Don’t get me wrong: life still feels difficult. But I think it’s also a good idea to reflect on the things that have gone well sometimes. And the really good news is that my strategies still seem to be holding – either to stop sensory overloads & meltdowns or to reduce intensity / improve ‘recovery’ time.
So some specific victories:
1) Surviving a trip to the theatre
Percussive noises before the show? That’s what noise-cancelling headphones and an iPod are for.
Holding hands with strangers? Just say I can’t do it.
Triggering video? Don’t feel I have to watch it. Fine to sit with eyes closed & hands over ears. People may think I’m strange – but that’s ok; I can explain if needed.
2) Getting through a challenging orchestra concert
Restricted space meant I was sitting very near the trumpets. And dancers on stage were adding to the visual input. By the end of the concert I was almost in full blown sensory overload – but muscle memory got me through the playing bit (& the vibrations of my cello against my chest feel comforting – I sometimes use that as a calming strategy anyway). And I’ve become much better at identifying what’s going on, so don’t panic so much. Just a matter of making sure I got away quickly afterwards before anything could trigger a meltdown.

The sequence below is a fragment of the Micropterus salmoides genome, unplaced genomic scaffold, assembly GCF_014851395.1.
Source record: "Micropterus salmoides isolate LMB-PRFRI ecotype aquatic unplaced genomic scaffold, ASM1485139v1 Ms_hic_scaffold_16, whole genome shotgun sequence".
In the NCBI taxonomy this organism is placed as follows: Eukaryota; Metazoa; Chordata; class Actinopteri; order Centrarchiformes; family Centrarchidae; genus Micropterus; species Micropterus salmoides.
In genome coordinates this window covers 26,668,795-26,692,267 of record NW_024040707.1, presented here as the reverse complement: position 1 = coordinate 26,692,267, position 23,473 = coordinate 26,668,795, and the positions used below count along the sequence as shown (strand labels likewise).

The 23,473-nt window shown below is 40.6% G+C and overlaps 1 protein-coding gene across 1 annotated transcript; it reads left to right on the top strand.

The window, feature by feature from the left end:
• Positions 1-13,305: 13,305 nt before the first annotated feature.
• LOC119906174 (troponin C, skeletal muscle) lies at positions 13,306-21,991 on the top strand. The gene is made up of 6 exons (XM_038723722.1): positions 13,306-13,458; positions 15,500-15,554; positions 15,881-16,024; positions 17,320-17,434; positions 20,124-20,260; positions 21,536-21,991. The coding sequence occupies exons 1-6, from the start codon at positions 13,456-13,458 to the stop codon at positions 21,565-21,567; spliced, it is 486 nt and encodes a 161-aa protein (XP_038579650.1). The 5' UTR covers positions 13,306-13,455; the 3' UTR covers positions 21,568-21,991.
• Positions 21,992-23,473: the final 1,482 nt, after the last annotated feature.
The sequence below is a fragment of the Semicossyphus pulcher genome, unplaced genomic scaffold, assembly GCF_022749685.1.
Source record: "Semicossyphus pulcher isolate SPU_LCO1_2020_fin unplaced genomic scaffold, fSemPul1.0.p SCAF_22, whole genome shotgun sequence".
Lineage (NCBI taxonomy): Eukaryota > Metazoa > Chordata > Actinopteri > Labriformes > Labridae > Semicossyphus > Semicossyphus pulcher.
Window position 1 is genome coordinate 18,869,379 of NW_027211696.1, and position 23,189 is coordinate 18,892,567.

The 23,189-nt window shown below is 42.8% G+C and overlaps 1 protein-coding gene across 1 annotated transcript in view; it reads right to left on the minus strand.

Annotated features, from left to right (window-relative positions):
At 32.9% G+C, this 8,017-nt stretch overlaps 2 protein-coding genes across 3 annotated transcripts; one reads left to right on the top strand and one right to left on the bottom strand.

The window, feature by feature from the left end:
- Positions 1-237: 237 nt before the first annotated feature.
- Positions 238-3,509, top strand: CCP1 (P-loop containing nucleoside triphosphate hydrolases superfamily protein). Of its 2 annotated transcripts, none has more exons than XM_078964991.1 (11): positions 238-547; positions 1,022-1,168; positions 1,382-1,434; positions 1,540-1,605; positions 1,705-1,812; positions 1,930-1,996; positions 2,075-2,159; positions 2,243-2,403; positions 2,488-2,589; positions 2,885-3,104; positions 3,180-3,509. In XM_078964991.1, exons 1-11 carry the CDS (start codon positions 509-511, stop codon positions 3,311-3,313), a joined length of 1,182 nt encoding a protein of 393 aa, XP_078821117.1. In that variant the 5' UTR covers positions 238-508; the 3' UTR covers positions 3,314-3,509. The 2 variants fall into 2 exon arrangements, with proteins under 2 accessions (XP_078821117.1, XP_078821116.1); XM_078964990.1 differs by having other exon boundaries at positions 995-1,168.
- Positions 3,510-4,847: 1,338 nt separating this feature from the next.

But, I got through it. I recovered quite quickly afterwards. And I don’t think anyone who doesn’t know me well would have guessed.
3) Managing to buy cough medicine
This is actually more complicated than it sounds!
The pharmacy is located in a supermarket, which normally guarantees at least a small sensory overload. I obviously can’t have my headphones in if I need to talk to someone. But – through the wonders of mentally scripting the conversation in advance – I managed to ask an open question, explain why something wasn’t going to work, and walk away with something that is actually useable.
The other thing that really helped was driving there in an automatic car with parking sensors. I hadn’t realised until I got this car quite how overwhelming driving a manual car was for me. And because I have poor spatial perception (not sure whether that’s autism-related for me or just my weird eyesight – also a brain issue…), parking has always been difficult and stressful. So really, although I hadn’t realised, I was always pretty much overwhelmed before I even got into the shop, so no wonder I normally struggle when that last ‘window’ is opened.
Some of these ‘victories’ may just seem like normal life for most people. But for me, they are situations that present genuine difficulties due to my differences. And the fact that I am finding ways to get through, to function and even (in the case of orchestra) to be able to enjoy activities is something that has been a long time coming.
So, yes, they’re small victories. Unimportant in many ways. But at least it’s a start.